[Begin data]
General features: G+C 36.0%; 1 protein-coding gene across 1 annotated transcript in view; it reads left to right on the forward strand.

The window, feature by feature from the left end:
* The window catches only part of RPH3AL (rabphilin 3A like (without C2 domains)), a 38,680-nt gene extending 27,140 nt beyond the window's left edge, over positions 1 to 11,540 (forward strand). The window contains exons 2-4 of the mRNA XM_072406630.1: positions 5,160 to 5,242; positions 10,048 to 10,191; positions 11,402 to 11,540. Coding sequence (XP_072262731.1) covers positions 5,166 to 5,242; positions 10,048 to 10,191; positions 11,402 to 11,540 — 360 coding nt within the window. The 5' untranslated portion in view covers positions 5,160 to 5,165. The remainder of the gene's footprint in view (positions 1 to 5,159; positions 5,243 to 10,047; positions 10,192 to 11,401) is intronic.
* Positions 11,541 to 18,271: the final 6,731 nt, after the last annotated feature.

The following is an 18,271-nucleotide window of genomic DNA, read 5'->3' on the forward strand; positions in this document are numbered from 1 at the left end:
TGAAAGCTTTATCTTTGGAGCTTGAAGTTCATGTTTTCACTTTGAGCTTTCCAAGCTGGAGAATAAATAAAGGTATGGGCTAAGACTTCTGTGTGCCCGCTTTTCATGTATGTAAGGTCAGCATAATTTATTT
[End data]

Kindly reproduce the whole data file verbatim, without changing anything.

General features: G+C 36.0%; 1 protein-coding gene across 1 annotated transcript in view; it reads left to right on the forward strand.

The window, feature by feature from the left end:
* The window catches only part of RPH3AL (rabphilin 3A like (without C2 domains)), a 38,680-nt gene extending 27,140 nt beyond the window's left edge, over positions 1 to 11,540 (forward strand). The window contains exons 2-4 of the mRNA XM_072406630.1: positions 5,160 to 5,242; positions 10,048 to 10,191; positions 11,402 to 11,540. Coding sequence (XP_072262731.1) covers positions 5,166 to 5,242; positions 10,048 to 10,191; positions 11,402 to 11,540 — 360 coding nt within the window. The 5' untranslated portion in view covers positions 5,160 to 5,165. The remainder of the gene's footprint in view (positions 1 to 5,159; positions 5,243 to 10,047; positions 10,192 to 11,401) is intronic.
* Positions 11,541 to 18,271: the final 6,731 nt, after the last annotated feature.

The following is an 18,271-nucleotide window of genomic DNA, read 5'->3' on the forward strand; positions in this document are numbered from 1 at the left end:
TGAAAGCTTTATCTTTGGAGCTTGAAGTTCATGTTTTCACTTTGAGCTTTCCAAGCTGGAGAATAAATAAAGGTATGGGCTAAGACTTCTGTGTGCCCGCTTTTCATGTATGTAAGGTCAGCATAATTTATTT